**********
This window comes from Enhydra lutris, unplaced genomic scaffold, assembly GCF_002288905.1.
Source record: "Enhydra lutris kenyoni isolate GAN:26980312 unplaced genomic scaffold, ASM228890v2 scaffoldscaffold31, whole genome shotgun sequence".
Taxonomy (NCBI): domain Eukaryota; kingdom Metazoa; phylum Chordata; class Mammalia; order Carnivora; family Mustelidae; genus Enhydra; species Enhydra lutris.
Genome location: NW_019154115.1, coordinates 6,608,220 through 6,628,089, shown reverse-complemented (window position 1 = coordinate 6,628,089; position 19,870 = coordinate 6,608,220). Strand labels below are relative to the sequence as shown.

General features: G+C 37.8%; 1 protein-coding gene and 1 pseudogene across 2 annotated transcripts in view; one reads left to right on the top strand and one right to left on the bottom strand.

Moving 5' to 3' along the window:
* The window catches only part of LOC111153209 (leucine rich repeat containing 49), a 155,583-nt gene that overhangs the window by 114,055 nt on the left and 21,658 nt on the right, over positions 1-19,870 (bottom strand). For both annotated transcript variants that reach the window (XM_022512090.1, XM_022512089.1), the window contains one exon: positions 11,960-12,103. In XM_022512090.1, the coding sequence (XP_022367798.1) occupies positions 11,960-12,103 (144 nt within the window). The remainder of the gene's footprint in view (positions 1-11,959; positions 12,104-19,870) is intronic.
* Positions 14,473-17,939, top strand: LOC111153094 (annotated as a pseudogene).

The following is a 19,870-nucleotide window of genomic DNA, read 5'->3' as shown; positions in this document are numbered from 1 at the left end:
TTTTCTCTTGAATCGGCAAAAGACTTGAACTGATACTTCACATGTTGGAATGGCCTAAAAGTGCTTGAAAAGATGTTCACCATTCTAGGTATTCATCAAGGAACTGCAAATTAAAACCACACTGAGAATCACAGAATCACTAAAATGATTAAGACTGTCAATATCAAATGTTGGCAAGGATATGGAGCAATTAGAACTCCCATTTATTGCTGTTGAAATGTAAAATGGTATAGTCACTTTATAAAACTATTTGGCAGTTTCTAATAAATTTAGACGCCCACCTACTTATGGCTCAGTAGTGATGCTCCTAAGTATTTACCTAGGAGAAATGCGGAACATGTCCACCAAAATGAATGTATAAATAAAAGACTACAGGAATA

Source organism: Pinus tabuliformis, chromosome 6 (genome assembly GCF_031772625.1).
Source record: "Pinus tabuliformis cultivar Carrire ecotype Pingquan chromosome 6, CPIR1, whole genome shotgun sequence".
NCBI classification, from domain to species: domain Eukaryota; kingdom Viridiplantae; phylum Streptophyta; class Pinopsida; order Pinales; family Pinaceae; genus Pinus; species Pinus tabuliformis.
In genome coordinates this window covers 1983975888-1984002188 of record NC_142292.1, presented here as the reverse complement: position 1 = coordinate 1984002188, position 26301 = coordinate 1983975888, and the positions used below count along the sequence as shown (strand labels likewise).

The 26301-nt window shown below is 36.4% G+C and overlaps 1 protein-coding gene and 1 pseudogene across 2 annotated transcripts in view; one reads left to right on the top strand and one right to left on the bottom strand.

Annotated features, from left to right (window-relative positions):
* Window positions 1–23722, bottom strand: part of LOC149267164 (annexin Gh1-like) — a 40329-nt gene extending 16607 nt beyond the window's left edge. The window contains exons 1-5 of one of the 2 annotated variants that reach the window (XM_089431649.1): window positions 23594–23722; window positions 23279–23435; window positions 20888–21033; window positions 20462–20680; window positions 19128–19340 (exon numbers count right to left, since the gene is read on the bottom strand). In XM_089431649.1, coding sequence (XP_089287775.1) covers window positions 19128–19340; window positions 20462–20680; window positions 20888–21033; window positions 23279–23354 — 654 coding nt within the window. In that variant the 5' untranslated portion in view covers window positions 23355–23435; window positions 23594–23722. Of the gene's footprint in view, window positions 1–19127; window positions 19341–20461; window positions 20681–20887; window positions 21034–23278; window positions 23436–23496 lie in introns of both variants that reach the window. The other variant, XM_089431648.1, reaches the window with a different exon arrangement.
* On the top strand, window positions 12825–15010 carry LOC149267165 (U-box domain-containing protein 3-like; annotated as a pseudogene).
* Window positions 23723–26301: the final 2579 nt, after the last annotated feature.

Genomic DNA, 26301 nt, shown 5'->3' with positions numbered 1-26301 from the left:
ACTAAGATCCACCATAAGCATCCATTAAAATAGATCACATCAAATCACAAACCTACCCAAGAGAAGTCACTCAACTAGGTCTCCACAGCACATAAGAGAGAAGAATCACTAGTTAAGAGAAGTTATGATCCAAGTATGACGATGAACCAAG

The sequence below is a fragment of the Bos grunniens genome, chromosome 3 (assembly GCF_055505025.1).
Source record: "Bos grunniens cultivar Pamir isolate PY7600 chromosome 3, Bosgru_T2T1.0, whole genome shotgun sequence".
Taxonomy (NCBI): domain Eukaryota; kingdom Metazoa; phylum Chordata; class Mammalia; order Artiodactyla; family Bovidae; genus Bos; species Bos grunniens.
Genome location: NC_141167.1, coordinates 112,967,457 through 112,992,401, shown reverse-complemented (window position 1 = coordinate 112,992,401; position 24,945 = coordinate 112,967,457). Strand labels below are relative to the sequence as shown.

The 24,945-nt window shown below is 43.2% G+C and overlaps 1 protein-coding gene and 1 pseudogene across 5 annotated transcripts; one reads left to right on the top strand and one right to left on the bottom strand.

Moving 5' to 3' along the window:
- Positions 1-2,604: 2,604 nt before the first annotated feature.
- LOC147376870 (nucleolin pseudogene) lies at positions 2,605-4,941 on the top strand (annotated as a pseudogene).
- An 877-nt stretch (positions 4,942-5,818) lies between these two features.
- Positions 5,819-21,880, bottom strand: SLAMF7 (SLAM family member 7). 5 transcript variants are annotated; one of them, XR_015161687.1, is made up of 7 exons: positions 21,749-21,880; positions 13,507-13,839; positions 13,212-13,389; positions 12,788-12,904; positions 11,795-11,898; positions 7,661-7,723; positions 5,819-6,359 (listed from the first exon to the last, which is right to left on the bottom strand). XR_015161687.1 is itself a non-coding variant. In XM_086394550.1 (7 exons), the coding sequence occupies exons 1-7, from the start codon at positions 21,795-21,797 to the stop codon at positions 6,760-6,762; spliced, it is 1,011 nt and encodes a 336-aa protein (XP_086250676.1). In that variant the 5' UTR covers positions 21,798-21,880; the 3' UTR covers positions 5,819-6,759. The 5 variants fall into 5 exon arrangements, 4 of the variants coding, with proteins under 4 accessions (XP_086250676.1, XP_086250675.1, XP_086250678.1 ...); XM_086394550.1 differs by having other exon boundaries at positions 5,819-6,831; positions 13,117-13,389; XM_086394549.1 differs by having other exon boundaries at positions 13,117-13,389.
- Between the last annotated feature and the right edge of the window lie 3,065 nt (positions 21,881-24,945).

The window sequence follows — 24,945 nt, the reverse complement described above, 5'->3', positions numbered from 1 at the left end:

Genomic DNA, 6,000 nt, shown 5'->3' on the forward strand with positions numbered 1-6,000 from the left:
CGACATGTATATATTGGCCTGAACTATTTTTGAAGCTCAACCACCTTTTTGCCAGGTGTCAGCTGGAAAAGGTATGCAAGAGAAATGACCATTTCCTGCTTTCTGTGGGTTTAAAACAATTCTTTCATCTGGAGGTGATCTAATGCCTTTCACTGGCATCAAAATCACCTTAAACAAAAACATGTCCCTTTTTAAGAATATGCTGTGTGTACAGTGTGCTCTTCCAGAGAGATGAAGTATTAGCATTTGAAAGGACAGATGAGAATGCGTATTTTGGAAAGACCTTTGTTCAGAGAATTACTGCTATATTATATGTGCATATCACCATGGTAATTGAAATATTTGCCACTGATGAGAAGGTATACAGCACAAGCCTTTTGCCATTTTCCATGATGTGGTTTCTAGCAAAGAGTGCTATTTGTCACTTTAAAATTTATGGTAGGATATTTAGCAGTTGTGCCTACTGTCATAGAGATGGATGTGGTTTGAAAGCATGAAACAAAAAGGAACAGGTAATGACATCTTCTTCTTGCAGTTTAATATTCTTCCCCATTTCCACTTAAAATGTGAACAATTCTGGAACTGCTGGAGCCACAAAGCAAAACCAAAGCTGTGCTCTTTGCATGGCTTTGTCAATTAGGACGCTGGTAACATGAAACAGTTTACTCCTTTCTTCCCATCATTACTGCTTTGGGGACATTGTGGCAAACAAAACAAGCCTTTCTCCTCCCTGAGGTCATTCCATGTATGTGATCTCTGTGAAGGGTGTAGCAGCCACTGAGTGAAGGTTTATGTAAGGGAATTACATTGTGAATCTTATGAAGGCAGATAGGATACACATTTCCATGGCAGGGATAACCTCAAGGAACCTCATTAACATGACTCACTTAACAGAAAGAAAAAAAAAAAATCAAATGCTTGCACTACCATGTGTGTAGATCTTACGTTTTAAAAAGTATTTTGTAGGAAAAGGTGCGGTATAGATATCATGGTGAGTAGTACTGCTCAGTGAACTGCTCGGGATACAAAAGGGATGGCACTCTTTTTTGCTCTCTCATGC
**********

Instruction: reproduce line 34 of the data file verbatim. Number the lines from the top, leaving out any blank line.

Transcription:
Genomic DNA, 6,000 nt, shown 5'->3' on the forward strand with positions numbered 1-6,000 from the left: